Celebrating his playful, quicksilver spirit, we must cherish his flame and that of his wife Marianne, who – alongside their devoted son Adam – provided the steady, yin-yang balance that underlay and lengthened their enduring partnership. We should strive to embody his goodness and be as radical as we possibly can – with kindness, with sensitivity, with an open mind – but true, with a marvelling, ever piercing gaze.
– Norma Cohen
I knew Raficq Abdulla for many years and long admired his energy and commitment to the causes close to his heart. He was a regular performer of his poetry at our Exiled Lit Cafe nights. It was clear that he was intensely close to the spiritualism of Sufi poetry and I particularly recall an evening of his own mystic poetry at which he also presented and discussed the work of Rumi and Attar. In fact he published two books of new interpretations of the work of these mystic poets: Words of Paradise: Selected Poems of Rumi (Frances Lincoln, 2000) and Conference of the Birds: Selected Sufi Poetry of Attar (Frances Lincoln, 2003).
It was always evident that he cared deeply about human rights and peace, a sensibility which he expressed through his poetry and participation in our literary activism events. This was exemplified by his contribution to Poets for Peace in Colombia organised by our late chair, Fatieh Saudi, and in 2014 he was one of the Arab and international poets who read their work in support of Palestinians in Gaza. Raficq was a profoundly deep and reflective thinker and I remember the impressive paper he presented to our 2012 symposium ‘Hospitality Poetica’ in relation to the ‘other’.
Now I realise that I was familiar with only a few facets of Raficq Abdulla as he was always a modest man and I am saddened that I was not more aware of all his other prodigious achievements in terms of law and scholarship on Islam.
We will miss him at Exiled Writers Ink.
Dr Jennifer Langer. Founding Director Exiled Writers Ink
Raficq Abdulla, besides being a co-author of a book we wrote together, was a friend. During our collaboration what came through each time was his sense of fairness, honesty, intellectual incisiveness and non-judgmentalism. He believed in freedom and abjured authoritarianism regardless of wherever it came from. He was always suspicious of certainty. He was secular in his outlook but believed in the inner life and the need to search for the mysteries of the universe with the humility of knowing his limitations. He always asked the rhetorical question: “how do we even know that we do not know, and how will we ever know?”
Raficq’s activities covered a wide range of interests including music, poetry, an appreciation for art and above all a love for people. He was curious and took great delight in getting to know someone when he was introduced to them. He was a good listener. He was always ready to share his knowledge and he embodied a strong sense of social justice. A man of prodigious curiosity, Raficq was a constant learner and used his education and contacts to help others including the most marginalized in society. He was a mentor and made people feel that they could achieve the highest self-fulfilment that they were capable of. A voice of reason and moderation, he played an important role in promoting greater interfaith understanding in the United Kingdom and elsewhere through the medium of the humanities and more particularly through his writing and poetry.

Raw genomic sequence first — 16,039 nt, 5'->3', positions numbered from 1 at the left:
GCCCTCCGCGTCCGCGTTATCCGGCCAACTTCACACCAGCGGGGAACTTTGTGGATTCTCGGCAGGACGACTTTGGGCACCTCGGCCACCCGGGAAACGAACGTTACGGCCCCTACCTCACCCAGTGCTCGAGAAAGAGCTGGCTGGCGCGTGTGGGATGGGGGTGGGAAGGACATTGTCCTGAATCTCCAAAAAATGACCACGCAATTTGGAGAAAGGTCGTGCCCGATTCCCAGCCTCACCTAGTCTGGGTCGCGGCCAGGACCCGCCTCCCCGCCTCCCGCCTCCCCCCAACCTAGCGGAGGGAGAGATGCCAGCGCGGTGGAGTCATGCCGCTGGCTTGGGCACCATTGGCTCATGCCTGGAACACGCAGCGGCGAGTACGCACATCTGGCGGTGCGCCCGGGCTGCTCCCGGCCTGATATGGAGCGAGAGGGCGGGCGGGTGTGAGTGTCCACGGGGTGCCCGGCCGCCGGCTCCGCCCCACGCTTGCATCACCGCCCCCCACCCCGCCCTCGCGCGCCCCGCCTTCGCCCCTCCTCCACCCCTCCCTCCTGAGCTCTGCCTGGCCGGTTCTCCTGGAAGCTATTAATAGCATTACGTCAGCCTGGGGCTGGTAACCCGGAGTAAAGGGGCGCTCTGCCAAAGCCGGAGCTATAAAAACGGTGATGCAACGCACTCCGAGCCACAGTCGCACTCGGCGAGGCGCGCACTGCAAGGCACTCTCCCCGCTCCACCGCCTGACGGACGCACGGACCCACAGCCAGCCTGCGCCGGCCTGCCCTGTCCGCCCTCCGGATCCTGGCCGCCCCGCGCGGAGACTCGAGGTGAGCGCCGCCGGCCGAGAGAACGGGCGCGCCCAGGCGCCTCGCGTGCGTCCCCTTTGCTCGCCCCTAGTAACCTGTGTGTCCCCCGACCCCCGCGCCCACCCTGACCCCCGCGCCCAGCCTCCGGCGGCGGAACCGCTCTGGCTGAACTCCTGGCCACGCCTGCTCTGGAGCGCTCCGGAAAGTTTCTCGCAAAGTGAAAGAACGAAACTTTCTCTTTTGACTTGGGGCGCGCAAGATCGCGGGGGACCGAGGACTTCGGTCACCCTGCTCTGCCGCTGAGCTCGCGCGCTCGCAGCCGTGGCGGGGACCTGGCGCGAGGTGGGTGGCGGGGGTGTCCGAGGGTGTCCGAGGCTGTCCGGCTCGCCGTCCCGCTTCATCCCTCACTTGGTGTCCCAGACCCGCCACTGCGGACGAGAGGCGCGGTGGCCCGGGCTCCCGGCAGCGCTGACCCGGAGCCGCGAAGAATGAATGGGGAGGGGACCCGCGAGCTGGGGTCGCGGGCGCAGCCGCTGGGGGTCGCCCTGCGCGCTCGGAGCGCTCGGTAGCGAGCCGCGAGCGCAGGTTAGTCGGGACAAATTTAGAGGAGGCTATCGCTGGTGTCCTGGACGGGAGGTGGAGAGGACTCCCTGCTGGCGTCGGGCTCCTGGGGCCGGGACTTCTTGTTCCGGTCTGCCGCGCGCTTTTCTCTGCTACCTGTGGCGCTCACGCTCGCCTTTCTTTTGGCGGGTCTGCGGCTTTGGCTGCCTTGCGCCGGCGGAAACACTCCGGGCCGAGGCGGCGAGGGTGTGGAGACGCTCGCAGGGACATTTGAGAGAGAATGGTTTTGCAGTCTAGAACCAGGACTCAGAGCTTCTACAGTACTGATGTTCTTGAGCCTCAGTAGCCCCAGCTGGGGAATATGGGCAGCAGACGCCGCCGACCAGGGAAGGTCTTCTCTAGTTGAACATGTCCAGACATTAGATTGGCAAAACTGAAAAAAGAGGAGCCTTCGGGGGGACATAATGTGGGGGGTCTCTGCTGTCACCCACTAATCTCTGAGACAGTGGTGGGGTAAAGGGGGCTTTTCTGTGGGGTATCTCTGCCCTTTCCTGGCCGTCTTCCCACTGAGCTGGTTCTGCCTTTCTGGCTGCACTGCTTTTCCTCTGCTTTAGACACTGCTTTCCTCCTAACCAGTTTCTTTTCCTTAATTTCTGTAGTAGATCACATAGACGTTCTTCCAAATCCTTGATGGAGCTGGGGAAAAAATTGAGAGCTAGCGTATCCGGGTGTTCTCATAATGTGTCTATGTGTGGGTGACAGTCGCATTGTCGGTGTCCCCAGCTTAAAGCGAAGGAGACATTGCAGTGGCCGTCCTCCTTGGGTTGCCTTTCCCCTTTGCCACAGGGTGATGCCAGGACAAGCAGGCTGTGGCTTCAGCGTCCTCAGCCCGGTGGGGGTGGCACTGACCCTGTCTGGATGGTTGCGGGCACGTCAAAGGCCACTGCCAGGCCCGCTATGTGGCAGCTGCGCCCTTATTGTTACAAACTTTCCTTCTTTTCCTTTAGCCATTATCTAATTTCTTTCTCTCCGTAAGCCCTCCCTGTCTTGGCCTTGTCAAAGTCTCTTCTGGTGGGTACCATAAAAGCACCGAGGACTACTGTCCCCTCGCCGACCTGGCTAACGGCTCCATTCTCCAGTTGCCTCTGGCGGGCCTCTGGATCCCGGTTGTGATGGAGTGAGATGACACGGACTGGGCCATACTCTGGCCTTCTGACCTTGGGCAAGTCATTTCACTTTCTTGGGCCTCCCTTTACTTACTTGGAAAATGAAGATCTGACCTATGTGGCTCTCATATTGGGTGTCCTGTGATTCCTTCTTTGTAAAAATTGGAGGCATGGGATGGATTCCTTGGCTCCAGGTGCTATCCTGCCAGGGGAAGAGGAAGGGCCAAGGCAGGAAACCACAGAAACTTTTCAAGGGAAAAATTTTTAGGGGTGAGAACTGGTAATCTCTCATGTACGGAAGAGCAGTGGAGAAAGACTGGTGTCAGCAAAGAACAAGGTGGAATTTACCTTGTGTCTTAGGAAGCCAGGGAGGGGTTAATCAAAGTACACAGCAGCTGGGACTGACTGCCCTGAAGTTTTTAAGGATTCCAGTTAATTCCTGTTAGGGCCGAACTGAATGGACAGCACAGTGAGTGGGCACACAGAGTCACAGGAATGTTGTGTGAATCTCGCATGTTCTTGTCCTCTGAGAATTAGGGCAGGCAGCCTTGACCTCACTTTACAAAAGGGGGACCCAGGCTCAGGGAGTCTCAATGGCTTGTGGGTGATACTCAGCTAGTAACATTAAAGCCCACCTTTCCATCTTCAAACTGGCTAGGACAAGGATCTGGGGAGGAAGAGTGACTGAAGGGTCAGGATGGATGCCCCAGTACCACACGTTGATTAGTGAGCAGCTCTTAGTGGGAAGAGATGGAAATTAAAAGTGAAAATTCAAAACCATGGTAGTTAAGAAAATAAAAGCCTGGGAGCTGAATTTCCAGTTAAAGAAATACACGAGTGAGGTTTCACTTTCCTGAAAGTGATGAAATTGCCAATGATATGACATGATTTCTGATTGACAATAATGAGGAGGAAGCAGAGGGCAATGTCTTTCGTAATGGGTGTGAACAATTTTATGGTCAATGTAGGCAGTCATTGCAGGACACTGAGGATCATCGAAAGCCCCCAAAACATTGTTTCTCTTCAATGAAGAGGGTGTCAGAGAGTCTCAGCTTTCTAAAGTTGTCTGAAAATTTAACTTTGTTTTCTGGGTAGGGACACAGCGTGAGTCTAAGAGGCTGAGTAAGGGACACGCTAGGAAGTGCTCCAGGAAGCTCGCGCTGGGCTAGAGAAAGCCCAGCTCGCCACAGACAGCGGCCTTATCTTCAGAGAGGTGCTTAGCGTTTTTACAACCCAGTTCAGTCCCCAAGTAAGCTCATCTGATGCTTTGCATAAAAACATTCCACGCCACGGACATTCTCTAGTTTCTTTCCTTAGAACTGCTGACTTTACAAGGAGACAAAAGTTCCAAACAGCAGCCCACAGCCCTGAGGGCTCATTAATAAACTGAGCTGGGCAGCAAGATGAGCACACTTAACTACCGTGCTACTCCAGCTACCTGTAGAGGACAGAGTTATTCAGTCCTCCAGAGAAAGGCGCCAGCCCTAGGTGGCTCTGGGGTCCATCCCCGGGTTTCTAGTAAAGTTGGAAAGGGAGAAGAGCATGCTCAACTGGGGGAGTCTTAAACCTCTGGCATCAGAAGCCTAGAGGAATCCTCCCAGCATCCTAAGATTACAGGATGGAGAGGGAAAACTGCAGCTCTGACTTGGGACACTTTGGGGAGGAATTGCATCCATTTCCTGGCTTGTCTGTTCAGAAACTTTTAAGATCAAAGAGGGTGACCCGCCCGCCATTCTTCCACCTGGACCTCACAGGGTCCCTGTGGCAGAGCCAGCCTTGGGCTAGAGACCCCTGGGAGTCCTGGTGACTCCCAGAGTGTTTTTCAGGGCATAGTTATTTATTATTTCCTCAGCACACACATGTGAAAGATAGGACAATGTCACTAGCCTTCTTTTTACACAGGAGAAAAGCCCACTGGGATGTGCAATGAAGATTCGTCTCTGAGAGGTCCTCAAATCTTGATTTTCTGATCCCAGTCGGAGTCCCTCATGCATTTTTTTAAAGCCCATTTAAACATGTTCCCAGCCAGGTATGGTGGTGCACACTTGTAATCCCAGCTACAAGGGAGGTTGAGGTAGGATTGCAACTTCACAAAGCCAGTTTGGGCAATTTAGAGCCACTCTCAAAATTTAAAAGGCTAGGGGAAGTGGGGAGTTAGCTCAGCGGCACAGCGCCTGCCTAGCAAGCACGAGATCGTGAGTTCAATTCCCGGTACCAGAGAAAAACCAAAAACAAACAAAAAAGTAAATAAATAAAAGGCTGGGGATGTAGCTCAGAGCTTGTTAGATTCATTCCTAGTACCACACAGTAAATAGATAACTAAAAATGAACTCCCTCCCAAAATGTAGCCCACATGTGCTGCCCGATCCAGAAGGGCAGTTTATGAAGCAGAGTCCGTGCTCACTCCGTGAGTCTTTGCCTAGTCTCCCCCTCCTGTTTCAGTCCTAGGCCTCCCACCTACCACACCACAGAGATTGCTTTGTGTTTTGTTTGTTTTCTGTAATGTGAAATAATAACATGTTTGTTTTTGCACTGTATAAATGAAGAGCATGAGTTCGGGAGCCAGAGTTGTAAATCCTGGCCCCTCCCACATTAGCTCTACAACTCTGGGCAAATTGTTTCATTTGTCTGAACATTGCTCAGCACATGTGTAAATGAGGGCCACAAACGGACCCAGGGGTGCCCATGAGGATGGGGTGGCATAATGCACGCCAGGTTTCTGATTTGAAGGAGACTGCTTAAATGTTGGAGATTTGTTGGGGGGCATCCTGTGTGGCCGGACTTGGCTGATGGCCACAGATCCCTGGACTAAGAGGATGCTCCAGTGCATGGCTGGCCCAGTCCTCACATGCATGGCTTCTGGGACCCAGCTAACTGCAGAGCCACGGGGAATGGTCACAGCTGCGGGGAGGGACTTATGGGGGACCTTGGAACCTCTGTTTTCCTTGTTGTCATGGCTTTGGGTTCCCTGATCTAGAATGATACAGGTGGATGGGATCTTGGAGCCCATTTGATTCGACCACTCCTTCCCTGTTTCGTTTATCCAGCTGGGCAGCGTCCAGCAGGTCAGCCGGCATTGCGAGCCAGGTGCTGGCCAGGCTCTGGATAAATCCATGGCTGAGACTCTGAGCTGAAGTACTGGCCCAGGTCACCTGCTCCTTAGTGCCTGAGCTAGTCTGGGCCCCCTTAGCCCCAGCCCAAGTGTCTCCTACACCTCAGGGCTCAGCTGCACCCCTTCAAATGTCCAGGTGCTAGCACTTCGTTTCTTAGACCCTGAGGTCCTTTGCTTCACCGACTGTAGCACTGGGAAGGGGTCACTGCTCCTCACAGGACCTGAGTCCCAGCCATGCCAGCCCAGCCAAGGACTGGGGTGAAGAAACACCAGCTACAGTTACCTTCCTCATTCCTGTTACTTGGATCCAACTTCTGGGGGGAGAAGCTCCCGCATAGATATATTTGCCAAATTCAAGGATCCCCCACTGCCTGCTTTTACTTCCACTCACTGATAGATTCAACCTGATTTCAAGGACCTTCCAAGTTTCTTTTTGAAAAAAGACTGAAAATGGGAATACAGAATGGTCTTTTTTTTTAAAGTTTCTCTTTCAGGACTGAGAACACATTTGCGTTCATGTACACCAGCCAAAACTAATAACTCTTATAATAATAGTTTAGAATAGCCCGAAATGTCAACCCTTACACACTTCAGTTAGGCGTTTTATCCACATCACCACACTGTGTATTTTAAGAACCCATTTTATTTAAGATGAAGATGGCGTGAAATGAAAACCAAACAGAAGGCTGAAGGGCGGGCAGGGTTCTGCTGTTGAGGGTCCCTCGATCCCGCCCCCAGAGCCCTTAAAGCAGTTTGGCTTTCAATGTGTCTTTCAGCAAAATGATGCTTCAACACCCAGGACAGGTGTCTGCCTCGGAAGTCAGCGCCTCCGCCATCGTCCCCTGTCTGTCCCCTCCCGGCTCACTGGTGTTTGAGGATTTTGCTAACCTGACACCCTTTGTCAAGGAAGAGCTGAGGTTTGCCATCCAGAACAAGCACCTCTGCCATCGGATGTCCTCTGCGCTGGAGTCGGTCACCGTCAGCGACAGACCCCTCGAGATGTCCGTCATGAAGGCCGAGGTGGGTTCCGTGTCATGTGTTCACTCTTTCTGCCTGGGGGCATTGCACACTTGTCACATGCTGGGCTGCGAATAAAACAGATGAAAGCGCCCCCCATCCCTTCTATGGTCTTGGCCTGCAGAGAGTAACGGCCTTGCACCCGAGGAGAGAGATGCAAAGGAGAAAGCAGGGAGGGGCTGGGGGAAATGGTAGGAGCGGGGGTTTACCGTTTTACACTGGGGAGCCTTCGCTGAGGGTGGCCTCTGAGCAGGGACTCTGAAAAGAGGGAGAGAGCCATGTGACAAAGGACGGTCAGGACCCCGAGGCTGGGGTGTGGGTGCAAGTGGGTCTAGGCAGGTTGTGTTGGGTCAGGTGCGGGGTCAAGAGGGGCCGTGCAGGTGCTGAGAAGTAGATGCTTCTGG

A remarkable individual, Raficq will be missed by many for his warmth, his sense of humour, his sharp mind and his willingness to engage in a good argument.
– Mohamed M Keshavjee
One of the greats!
I came to know Raficq as the editor on his last book, an introduction to Sharia. From the very first meeting Raficq’s enquiring mind, his sense of humour, his love of serious music, his passion for poetry, his love of female company and above all his dedicated and scholarly approach to the subject we were working on — these all dictated that we would become fast friends, and from that point I was ineluctably drawn into his wider life of wonderful family (for who could not fall in love with his fantastic wife) and friends from the worlds of music, poetry and literature. We spent a good few evenings trotting off to concerts – particularly at Pushkin House where we listened entranced to the virtuouso Japanese pianst Maki Sekiya, the weird and wonderful Theramin proponent Lydia Kavina, or watching and crying over Janacek’s Jenufa. It was Raficq who pushed me to write and publish articles on various bits of Arabic poetry that had gripped me and also to write more of my own poetry. He was always willing to read anything I had written and his love for the written word knew no bounds.
Raficq was a great man and never shy about his dedication to seeking out young brains who could produce works of culture, of thinking, of consideration, and of beauty. I am sure that anyone who had even a passing acquaintance with him has had his/her life immeasurably improved and we will all miss him sorely.
– Russell Harris